I understand that being interviewed for broadcast is intimidating, especially for people who aren’t used to it. At times like that, discomfort can lead to what Christopher Hitchens referred to as throat clearing, the use of meaningless sounds to fill the silence until a good answer to the question that’s been posed.
One example of this is the reflexive response, good question. The interviewer will ask what makes the guest hold a particular position on geopolitics, financial instruments, or mediaeval poetry, and immediately, the enquiry will be characterized — and almost always in a manner that offers no offense.
This is mostly harmless, unworthy of comment if it weren’t for the effect that poorly considered language has on the culture. Plastic-wrapped verbal modules are bad in that they’re boring, but they also encourage laziness. This filler gets picked up by others, since it offers a chance not to do the hard work of thinking.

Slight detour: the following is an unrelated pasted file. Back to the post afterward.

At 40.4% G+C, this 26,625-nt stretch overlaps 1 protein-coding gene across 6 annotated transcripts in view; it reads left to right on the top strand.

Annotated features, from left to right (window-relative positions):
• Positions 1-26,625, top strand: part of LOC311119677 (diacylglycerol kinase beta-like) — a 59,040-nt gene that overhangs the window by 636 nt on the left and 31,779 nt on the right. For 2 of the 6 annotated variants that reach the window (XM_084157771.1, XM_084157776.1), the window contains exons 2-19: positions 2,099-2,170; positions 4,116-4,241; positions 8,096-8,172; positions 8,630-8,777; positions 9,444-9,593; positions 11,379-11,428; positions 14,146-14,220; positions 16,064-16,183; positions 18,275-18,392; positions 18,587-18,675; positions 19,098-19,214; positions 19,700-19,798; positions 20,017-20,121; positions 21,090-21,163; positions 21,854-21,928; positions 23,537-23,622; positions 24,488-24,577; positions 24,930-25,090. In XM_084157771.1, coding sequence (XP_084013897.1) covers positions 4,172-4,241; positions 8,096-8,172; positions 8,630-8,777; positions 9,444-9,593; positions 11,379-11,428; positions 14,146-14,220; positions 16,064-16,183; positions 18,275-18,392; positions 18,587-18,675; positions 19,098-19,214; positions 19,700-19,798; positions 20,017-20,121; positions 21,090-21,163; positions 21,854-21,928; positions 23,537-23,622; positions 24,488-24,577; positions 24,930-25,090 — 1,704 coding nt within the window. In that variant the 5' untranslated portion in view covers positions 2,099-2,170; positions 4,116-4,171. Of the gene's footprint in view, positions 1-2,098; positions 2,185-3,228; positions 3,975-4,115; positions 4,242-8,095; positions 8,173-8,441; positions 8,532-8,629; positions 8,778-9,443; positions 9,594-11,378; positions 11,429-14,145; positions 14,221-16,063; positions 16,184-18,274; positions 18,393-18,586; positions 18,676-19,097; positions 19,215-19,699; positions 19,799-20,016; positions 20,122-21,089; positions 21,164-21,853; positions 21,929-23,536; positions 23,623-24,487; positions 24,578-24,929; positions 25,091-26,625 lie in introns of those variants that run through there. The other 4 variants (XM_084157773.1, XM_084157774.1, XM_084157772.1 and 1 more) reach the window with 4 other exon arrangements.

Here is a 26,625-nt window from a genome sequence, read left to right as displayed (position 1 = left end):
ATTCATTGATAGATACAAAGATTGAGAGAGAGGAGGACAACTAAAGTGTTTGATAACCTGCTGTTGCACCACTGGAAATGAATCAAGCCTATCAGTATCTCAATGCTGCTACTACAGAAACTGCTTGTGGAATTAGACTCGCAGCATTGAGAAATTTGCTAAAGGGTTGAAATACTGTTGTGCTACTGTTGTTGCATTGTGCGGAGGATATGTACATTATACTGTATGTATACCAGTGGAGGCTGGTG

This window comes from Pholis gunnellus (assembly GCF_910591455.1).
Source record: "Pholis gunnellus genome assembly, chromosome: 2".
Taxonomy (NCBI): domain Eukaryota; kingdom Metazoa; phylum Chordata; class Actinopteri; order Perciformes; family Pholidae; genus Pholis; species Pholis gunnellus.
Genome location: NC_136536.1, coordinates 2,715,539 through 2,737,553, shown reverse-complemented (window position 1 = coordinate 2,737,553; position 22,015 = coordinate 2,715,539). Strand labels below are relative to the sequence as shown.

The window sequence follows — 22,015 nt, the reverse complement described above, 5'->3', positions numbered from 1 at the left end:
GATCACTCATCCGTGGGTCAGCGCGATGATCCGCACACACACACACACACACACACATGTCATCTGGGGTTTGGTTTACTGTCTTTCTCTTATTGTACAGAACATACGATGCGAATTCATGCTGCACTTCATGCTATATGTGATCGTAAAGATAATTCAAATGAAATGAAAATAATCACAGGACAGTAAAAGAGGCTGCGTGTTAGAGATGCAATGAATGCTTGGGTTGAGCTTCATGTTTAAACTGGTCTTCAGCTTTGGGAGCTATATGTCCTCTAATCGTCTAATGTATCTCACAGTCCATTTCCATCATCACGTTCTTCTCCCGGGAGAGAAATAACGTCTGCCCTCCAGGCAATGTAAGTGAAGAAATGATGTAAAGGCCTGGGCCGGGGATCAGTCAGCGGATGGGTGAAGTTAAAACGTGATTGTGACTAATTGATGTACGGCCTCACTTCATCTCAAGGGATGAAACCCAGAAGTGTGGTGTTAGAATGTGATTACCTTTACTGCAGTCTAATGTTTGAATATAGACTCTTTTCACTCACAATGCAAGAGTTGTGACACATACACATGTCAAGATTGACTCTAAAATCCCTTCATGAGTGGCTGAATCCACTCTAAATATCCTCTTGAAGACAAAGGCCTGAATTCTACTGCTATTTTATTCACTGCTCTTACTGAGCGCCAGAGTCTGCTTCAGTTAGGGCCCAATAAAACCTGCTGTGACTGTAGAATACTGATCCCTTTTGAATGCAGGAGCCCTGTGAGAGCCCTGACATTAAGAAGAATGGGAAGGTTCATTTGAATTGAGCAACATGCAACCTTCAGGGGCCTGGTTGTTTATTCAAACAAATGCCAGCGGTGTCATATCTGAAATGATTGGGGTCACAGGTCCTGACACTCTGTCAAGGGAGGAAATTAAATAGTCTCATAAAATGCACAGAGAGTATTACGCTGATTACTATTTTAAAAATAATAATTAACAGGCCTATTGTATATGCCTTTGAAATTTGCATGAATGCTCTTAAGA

An alternative explanation is that the person responding feels smugly entitled to pass judgement on the nature of the question. Or it can be the expression of pleasure at being given an opportunity to fall back on talking points that were prepared in advance. That’s somewhat better than the mere cliché, since the sharing of information is one important function of interviews. But when “good question” takes up time that could better be used in analyzing the points that have been raised, that’s a disservice to the audience.
Now there is an occasion for saying “good question” that serves a useful purpose. When it’s an admission that the answer isn’t known, that’s exactly what we ought to acknowledge. How did life on Earth begin? That’s a good question. How can we maintain or improve our standard of living while protecting the environment? That’s a good question. Though when we are in the presence of worthwhile ponderings, it’s best to get on with seeking answers instead of lingering over the uncertainty.
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